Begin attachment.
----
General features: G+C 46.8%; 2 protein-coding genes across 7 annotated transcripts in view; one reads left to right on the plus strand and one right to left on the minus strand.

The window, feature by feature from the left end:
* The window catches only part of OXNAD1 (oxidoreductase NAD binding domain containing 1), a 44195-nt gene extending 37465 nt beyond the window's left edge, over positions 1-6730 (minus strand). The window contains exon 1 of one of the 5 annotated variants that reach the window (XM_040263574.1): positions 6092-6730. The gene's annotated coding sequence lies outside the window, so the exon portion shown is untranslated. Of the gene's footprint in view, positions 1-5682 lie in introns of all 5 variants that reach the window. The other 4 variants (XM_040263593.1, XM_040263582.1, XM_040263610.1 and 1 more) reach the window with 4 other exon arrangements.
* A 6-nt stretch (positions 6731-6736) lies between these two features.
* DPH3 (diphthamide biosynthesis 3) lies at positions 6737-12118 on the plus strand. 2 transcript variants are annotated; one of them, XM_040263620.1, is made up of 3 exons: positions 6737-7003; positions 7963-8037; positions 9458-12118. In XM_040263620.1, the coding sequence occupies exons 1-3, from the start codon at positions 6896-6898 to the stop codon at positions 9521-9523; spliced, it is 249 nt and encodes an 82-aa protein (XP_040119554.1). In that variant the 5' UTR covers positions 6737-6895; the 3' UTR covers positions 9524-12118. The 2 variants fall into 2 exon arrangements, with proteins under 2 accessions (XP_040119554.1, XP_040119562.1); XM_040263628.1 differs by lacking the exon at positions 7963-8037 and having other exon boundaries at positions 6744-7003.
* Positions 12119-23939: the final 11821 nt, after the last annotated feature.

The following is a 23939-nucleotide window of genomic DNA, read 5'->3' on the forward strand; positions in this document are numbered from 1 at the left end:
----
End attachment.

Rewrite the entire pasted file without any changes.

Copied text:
General features: G+C 46.8%; 2 protein-coding genes across 7 annotated transcripts in view; one reads left to right on the plus strand and one right to left on the minus strand.

The window, feature by feature from the left end:
* The window catches only part of OXNAD1 (oxidoreductase NAD binding domain containing 1), a 44195-nt gene extending 37465 nt beyond the window's left edge, over positions 1-6730 (minus strand). The window contains exon 1 of one of the 5 annotated variants that reach the window (XM_040263574.1): positions 6092-6730. The gene's annotated coding sequence lies outside the window, so the exon portion shown is untranslated. Of the gene's footprint in view, positions 1-5682 lie in introns of all 5 variants that reach the window. The other 4 variants (XM_040263593.1, XM_040263582.1, XM_040263610.1 and 1 more) reach the window with 4 other exon arrangements.
* A 6-nt stretch (positions 6731-6736) lies between these two features.
* DPH3 (diphthamide biosynthesis 3) lies at positions 6737-12118 on the plus strand. 2 transcript variants are annotated; one of them, XM_040263620.1, is made up of 3 exons: positions 6737-7003; positions 7963-8037; positions 9458-12118. In XM_040263620.1, the coding sequence occupies exons 1-3, from the start codon at positions 6896-6898 to the stop codon at positions 9521-9523; spliced, it is 249 nt and encodes an 82-aa protein (XP_040119554.1). In that variant the 5' UTR covers positions 6737-6895; the 3' UTR covers positions 9524-12118. The 2 variants fall into 2 exon arrangements, with proteins under 2 accessions (XP_040119554.1, XP_040119562.1); XM_040263628.1 differs by lacking the exon at positions 7963-8037 and having other exon boundaries at positions 6744-7003.
* Positions 12119-23939: the final 11821 nt, after the last annotated feature.

The following is a 23939-nucleotide window of genomic DNA, read 5'->3' on the forward strand; positions in this document are numbered from 1 at the left end: